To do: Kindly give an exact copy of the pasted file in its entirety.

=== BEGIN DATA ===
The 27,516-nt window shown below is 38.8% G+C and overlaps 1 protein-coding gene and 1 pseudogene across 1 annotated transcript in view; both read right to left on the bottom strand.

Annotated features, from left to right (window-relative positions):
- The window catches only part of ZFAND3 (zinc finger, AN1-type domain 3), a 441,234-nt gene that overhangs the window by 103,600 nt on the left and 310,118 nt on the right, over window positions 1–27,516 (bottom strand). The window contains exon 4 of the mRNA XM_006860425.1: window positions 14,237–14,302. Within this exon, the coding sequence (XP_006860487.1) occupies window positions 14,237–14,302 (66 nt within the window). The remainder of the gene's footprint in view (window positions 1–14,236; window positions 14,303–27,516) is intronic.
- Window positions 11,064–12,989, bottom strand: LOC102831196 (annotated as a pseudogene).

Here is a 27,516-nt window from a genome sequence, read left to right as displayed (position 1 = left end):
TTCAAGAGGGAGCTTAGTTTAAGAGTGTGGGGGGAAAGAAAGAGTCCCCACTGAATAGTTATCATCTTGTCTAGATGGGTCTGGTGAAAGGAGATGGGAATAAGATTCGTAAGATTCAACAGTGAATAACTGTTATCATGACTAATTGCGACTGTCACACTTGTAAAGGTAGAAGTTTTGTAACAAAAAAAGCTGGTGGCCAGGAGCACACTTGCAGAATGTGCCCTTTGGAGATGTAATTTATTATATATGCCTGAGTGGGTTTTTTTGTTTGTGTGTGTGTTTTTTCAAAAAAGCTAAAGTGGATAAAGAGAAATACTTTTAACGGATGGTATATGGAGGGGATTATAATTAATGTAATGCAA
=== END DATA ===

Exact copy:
The 27,516-nt window shown below is 38.8% G+C and overlaps 1 protein-coding gene and 1 pseudogene across 1 annotated transcript in view; both read right to left on the bottom strand.

Annotated features, from left to right (window-relative positions):
- The window catches only part of ZFAND3 (zinc finger, AN1-type domain 3), a 441,234-nt gene that overhangs the window by 103,600 nt on the left and 310,118 nt on the right, over window positions 1–27,516 (bottom strand). The window contains exon 4 of the mRNA XM_006860425.1: window positions 14,237–14,302. Within this exon, the coding sequence (XP_006860487.1) occupies window positions 14,237–14,302 (66 nt within the window). The remainder of the gene's footprint in view (window positions 1–14,236; window positions 14,303–27,516) is intronic.
- Window positions 11,064–12,989, bottom strand: LOC102831196 (annotated as a pseudogene).

Here is a 27,516-nt window from a genome sequence, read left to right as displayed (position 1 = left end):
TTCAAGAGGGAGCTTAGTTTAAGAGTGTGGGGGGAAAGAAAGAGTCCCCACTGAATAGTTATCATCTTGTCTAGATGGGTCTGGTGAAAGGAGATGGGAATAAGATTCGTAAGATTCAACAGTGAATAACTGTTATCATGACTAATTGCGACTGTCACACTTGTAAAGGTAGAAGTTTTGTAACAAAAAAAGCTGGTGGCCAGGAGCACACTTGCAGAATGTGCCCTTTGGAGATGTAATTTATTATATATGCCTGAGTGGGTTTTTTTGTTTGTGTGTGTGTTTTTTCAAAAAAGCTAAAGTGGATAAAGAGAAATACTTTTAACGGATGGTATATGGAGGGGATTATAATTAATGTAATGCAA